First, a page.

Until recently, archaeologists have routinely connected a particular object with a certain function and meaning—especially with regard to eating and drinking practices—and have underestimated the transformative power of intercultural encounters. In my article, I explore the dynamic relationship between food “stuffs” and the objects and practices connected with their consumption. Adopting a transcultural perspective, I want to focus on the changeability of the relation between food “stuffs,” objects, and practices and individual objects’ biographies of usage. I will illustrate my methodological approach with case studies from the late second millennium BCE Eastern Mediterranean where objects for food consumption were widely distributed—and have thus far been interpreted as evidence for the spread of certain practices of consumption over the whole region. By analyzing regional processes of appropriation of these objects I will shed light on the astonishing transformations of their functions and meanings.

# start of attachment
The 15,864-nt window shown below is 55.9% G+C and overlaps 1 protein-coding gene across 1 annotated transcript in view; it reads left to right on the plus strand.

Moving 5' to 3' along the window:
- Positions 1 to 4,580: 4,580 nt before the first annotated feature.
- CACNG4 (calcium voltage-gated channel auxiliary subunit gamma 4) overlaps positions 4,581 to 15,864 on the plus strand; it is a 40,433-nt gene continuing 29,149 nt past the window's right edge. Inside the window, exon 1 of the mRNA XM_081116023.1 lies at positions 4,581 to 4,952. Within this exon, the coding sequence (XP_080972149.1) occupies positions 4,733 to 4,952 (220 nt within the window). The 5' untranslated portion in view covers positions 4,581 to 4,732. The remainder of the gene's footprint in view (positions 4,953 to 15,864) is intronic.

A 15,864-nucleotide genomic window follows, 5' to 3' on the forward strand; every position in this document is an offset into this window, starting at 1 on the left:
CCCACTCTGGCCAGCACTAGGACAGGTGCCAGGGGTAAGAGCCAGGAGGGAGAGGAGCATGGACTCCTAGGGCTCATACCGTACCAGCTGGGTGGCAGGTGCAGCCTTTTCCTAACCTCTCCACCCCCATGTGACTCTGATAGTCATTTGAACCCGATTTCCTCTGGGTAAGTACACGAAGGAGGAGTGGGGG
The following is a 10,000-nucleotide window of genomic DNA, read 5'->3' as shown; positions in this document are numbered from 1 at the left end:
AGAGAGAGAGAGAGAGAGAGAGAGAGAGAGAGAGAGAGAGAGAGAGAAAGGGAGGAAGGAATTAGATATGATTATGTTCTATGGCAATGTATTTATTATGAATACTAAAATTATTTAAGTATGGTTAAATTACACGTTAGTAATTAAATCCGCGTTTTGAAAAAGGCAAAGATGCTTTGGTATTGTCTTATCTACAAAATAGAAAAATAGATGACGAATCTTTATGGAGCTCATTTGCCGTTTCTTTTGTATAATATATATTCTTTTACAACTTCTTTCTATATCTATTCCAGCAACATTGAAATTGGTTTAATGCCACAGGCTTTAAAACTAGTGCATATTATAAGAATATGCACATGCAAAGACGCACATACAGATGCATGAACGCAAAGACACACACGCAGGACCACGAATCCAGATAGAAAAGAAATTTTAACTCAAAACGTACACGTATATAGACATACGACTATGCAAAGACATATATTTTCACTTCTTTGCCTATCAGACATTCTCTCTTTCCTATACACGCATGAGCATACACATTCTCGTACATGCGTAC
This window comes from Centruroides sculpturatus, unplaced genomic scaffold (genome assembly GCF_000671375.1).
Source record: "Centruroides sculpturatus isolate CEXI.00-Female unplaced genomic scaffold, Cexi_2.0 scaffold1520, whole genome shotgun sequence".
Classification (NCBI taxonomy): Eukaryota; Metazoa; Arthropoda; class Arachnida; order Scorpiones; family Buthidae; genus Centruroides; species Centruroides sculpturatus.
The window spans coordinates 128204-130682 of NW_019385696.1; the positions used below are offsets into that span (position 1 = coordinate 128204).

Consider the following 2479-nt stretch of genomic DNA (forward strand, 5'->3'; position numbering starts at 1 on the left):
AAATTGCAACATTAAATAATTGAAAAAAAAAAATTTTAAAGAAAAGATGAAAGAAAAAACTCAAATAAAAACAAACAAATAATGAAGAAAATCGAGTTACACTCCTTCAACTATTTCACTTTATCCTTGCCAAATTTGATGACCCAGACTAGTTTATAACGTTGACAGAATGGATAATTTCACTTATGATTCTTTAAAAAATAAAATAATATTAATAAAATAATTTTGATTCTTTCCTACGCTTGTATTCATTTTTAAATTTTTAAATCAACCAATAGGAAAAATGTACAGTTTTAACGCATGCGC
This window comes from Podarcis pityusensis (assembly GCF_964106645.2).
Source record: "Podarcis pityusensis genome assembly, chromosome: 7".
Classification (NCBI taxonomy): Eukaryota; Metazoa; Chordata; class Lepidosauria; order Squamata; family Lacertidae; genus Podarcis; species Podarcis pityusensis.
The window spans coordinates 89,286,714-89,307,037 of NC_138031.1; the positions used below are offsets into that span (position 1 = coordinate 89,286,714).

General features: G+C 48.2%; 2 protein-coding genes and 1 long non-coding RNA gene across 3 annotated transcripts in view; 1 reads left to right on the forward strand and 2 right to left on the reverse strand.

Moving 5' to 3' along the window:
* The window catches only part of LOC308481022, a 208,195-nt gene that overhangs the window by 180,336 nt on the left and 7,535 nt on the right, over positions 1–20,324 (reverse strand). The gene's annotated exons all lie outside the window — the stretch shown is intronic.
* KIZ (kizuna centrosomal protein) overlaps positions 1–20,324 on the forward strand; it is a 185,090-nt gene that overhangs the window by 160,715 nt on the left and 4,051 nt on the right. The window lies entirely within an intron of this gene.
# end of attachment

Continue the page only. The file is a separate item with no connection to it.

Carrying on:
Past Food for Thought: The Potential of Archaeology
Philipp W. Stockhammer holds a professorship for Prehistoric Archaeology of the Eastern Mediterranean at the Ludwig-Maximilians-University Munich. He received his PhD in Prehistoric Archaeology at Heidelberg University in 2008 and the venia legendi at Basel University in 2013. His research focuses on the Bronze Age and Early Iron Age in Central Europe and the Eastern Mediterranean as well as archaeological theory. He is the head of two large-scale collaborative research projects analyzing the genesis and transformation of the Early Eastern Mediterranean as well as Early Celtic cuisine as a consequence of intercultural entanglements.
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Philipp Stockhammer; Past Food for Thought: The Potential of Archaeology. Gastronomica 1 August 2016; 16 (3): 91–101. doi: https://doi.org/10.1525/gfc.2016.16.3.91
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